The Giro d'Italia will top the Tour de France and Vuelta a España on its penultimate stage next year as it climbs to the highest point in Grand Tour history: 2,832 metres up the Passo Stelvio.
Italian newspaper Tuttosport, which reported the news today, called the stage "incredible and spectacular" and said it will surely decide the 2012 Giro d'Italia.
Next year's Giro d'Italia runs from May 5 to 27. It will start in Herning, Denmark, and remain in the country for three days before transferring to Italy.
Organiser RCS Sport will announce the entire route in Milan on October 16, the day after the Tour of Lombardy. The new race director, Michele Acquarone said in a recent interview with Tuttobici magazine that this year's race was "unbalanced" and said that 2010 was the ideal edition.
"The transfers were too complicated," said Acquarone of this year's edition won by Alberto Contador. "The tension was palpable since [the start] Turin."
Acquarone is only the Giro d'Italia's fifth director in over 100 years. Details of his first route are already leaking, including the mountain spectacular to Passo Stelvio.
The stage will reportedly start in Cavalese and finish in the direction of the Ortler mountain with its last 500 metres unpaved. To get there, the cyclists will climb the Tonale, the Aprica and the Mortirolo.
The Mortirolo will be cut short, instead of climbing to the top, the cyclists will descend the same mountainside. They will start in Tovo Sant'Agata, not the usual Mazzo della Valtellina, take a right before the top and descend to Grosio. From Grosio, it is uphill to the Passo Stelvio.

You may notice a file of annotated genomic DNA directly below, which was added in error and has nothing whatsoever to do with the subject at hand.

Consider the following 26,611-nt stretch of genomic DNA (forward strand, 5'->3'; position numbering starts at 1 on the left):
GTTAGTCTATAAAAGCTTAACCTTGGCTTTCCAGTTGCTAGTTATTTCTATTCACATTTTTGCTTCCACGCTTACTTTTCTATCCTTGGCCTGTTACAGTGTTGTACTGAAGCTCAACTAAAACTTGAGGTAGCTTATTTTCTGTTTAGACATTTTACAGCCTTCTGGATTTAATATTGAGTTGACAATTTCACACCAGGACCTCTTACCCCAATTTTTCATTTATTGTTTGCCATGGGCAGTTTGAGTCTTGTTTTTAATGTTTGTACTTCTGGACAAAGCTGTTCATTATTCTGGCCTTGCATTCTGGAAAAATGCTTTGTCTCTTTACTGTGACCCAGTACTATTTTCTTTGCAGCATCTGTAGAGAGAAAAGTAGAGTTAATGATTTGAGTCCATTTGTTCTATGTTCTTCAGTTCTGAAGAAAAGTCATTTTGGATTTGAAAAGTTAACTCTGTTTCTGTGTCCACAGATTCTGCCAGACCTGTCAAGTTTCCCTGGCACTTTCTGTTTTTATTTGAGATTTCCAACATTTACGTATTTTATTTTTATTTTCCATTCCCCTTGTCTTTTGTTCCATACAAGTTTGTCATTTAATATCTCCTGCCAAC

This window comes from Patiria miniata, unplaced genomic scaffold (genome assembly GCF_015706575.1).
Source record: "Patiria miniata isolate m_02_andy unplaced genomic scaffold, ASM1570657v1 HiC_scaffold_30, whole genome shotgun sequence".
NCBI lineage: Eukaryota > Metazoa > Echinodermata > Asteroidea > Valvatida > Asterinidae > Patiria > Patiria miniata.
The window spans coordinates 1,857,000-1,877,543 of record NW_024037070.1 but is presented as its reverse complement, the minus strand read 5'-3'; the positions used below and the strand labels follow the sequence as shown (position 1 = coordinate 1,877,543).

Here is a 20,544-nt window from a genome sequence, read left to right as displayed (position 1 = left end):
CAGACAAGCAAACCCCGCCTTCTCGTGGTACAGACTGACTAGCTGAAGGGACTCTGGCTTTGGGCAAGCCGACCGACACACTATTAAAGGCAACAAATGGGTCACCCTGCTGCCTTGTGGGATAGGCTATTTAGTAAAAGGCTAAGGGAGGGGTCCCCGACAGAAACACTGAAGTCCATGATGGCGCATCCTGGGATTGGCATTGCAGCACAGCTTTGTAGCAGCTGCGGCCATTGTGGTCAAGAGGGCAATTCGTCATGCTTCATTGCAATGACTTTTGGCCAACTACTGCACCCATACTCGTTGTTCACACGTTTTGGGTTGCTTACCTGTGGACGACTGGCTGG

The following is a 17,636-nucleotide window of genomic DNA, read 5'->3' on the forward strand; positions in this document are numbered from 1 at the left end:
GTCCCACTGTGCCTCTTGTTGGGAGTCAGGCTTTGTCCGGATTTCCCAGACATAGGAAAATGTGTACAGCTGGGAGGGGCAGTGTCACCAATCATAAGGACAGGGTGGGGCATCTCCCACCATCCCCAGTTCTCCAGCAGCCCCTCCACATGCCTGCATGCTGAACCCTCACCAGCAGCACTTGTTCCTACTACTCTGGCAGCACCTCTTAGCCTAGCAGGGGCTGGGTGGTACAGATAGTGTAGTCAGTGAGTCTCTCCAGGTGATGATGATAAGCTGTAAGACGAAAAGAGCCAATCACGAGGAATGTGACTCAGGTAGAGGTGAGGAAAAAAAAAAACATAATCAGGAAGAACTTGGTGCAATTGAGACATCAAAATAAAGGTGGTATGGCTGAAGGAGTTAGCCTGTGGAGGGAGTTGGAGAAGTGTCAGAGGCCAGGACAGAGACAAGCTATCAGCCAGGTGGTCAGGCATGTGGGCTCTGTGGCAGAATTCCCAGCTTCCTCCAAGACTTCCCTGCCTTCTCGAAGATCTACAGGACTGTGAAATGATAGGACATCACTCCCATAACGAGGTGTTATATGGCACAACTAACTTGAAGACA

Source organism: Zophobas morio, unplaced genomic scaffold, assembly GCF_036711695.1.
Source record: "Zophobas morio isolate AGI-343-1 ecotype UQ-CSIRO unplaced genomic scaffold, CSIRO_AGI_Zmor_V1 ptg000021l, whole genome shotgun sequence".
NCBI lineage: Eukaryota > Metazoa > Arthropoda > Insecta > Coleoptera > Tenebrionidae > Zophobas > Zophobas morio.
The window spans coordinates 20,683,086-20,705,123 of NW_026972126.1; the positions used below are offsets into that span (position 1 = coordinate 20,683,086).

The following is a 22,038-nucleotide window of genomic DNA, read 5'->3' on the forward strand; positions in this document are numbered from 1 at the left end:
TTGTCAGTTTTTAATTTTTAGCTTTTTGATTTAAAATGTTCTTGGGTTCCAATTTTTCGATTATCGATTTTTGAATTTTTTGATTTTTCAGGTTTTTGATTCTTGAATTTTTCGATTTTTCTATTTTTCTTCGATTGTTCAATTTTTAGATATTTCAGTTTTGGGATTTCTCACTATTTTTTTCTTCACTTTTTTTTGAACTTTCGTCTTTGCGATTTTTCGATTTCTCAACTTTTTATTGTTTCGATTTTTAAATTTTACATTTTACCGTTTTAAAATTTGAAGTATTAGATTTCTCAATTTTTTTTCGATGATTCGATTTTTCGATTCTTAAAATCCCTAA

The Stelvio is 21.5 kilometres and 1533 metres of climbing from Bormio. A right-hand turn at the top, aims the cyclists towards the "King Ortler" and Grand Tour history.
The Tour de France went over the Col de la Bonette, 2802 metres, in 2006 and this year, reached its highest stage finish on the Col du Galibier, 2645 metres. The Vuelta a España regularly travels to the Sierra Nevada, but finishes at 2600 metres, unable use the road that reaches 3380 metres.
The proposed route of the penultimate stage of the 2012 Giro d'Italia that includes a final climb up the Passo Stelvio
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Gregor Brown is an experienced cycling journalist, based in Florence, Italy. He has covered races all over the world for over a decade - following the Giro, Tour de France, and every major race since 2006. His love of cycling began with freestyle and BMX, before the 1998 Tour de France led him to a deep appreciation of the road racing season.
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